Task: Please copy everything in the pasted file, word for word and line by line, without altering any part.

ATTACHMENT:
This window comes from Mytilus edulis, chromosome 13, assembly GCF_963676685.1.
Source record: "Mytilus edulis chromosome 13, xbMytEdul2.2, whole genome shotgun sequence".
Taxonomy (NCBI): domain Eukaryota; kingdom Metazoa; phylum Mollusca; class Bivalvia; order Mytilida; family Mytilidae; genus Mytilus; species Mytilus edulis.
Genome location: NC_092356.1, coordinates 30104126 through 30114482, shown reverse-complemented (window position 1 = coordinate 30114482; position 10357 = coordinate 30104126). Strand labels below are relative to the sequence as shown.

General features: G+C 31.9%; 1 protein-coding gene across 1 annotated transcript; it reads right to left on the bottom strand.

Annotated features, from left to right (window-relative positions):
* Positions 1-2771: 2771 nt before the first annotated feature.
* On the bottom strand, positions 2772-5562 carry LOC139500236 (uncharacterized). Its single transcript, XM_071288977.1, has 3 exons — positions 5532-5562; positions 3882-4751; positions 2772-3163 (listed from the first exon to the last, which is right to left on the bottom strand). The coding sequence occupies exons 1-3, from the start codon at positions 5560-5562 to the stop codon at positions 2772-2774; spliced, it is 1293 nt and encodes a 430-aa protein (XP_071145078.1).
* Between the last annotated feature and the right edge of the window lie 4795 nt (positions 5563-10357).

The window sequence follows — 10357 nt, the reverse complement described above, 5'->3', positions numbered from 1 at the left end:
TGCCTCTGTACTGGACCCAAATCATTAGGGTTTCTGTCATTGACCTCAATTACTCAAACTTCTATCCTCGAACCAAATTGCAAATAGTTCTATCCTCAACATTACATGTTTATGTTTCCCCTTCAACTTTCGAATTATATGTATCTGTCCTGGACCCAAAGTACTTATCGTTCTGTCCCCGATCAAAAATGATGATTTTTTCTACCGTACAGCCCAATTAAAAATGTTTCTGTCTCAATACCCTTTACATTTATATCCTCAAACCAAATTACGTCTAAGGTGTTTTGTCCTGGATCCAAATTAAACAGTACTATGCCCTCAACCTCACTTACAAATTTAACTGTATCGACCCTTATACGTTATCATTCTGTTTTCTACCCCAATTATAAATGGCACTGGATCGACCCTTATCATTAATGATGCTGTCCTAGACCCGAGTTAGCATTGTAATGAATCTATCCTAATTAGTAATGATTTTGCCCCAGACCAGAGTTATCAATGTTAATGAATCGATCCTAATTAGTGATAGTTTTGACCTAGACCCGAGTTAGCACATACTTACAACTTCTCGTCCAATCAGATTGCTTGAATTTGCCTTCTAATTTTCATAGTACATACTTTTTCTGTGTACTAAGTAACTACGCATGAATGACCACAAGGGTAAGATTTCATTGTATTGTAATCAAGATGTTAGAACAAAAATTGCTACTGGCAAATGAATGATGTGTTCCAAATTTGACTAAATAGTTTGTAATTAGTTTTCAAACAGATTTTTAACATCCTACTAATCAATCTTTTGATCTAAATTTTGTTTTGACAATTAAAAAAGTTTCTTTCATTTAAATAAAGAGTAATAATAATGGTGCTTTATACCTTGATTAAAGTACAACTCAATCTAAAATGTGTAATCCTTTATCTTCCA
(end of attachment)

This window comes from Mytilus edulis, chromosome 13, assembly GCF_963676685.1.
Source record: "Mytilus edulis chromosome 13, xbMytEdul2.2, whole genome shotgun sequence".
Taxonomy (NCBI): domain Eukaryota; kingdom Metazoa; phylum Mollusca; class Bivalvia; order Mytilida; family Mytilidae; genus Mytilus; species Mytilus edulis.
Genome location: NC_092356.1, coordinates 30104126 through 30114482, shown reverse-complemented (window position 1 = coordinate 30114482; position 10357 = coordinate 30104126). Strand labels below are relative to the sequence as shown.

General features: G+C 31.9%; 1 protein-coding gene across 1 annotated transcript; it reads right to left on the bottom strand.

Annotated features, from left to right (window-relative positions):
* Positions 1-2771: 2771 nt before the first annotated feature.
* On the bottom strand, positions 2772-5562 carry LOC139500236 (uncharacterized). Its single transcript, XM_071288977.1, has 3 exons — positions 5532-5562; positions 3882-4751; positions 2772-3163 (listed from the first exon to the last, which is right to left on the bottom strand). The coding sequence occupies exons 1-3, from the start codon at positions 5560-5562 to the stop codon at positions 2772-2774; spliced, it is 1293 nt and encodes a 430-aa protein (XP_071145078.1).
* Between the last annotated feature and the right edge of the window lie 4795 nt (positions 5563-10357).

The window sequence follows — 10357 nt, the reverse complement described above, 5'->3', positions numbered from 1 at the left end:
TGCCTCTGTACTGGACCCAAATCATTAGGGTTTCTGTCATTGACCTCAATTACTCAAACTTCTATCCTCGAACCAAATTGCAAATAGTTCTATCCTCAACATTACATGTTTATGTTTCCCCTTCAACTTTCGAATTATATGTATCTGTCCTGGACCCAAAGTACTTATCGTTCTGTCCCCGATCAAAAATGATGATTTTTTCTACCGTACAGCCCAATTAAAAATGTTTCTGTCTCAATACCCTTTACATTTATATCCTCAAACCAAATTACGTCTAAGGTGTTTTGTCCTGGATCCAAATTAAACAGTACTATGCCCTCAACCTCACTTACAAATTTAACTGTATCGACCCTTATACGTTATCATTCTGTTTTCTACCCCAATTATAAATGGCACTGGATCGACCCTTATCATTAATGATGCTGTCCTAGACCCGAGTTAGCATTGTAATGAATCTATCCTAATTAGTAATGATTTTGCCCCAGACCAGAGTTATCAATGTTAATGAATCGATCCTAATTAGTGATAGTTTTGACCTAGACCCGAGTTAGCACATACTTACAACTTCTCGTCCAATCAGATTGCTTGAATTTGCCTTCTAATTTTCATAGTACATACTTTTTCTGTGTACTAAGTAACTACGCATGAATGACCACAAGGGTAAGATTTCATTGTATTGTAATCAAGATGTTAGAACAAAAATTGCTACTGGCAAATGAATGATGTGTTCCAAATTTGACTAAATAGTTTGTAATTAGTTTTCAAACAGATTTTTAACATCCTACTAATCAATCTTTTGATCTAAATTTTGTTTTGACAATTAAAAAAGTTTCTTTCATTTAAATAAAGAGTAATAATAATGGTGCTTTATACCTTGATTAAAGTACAACTCAATCTAAAATGTGTAATCCTTTATCTTCCA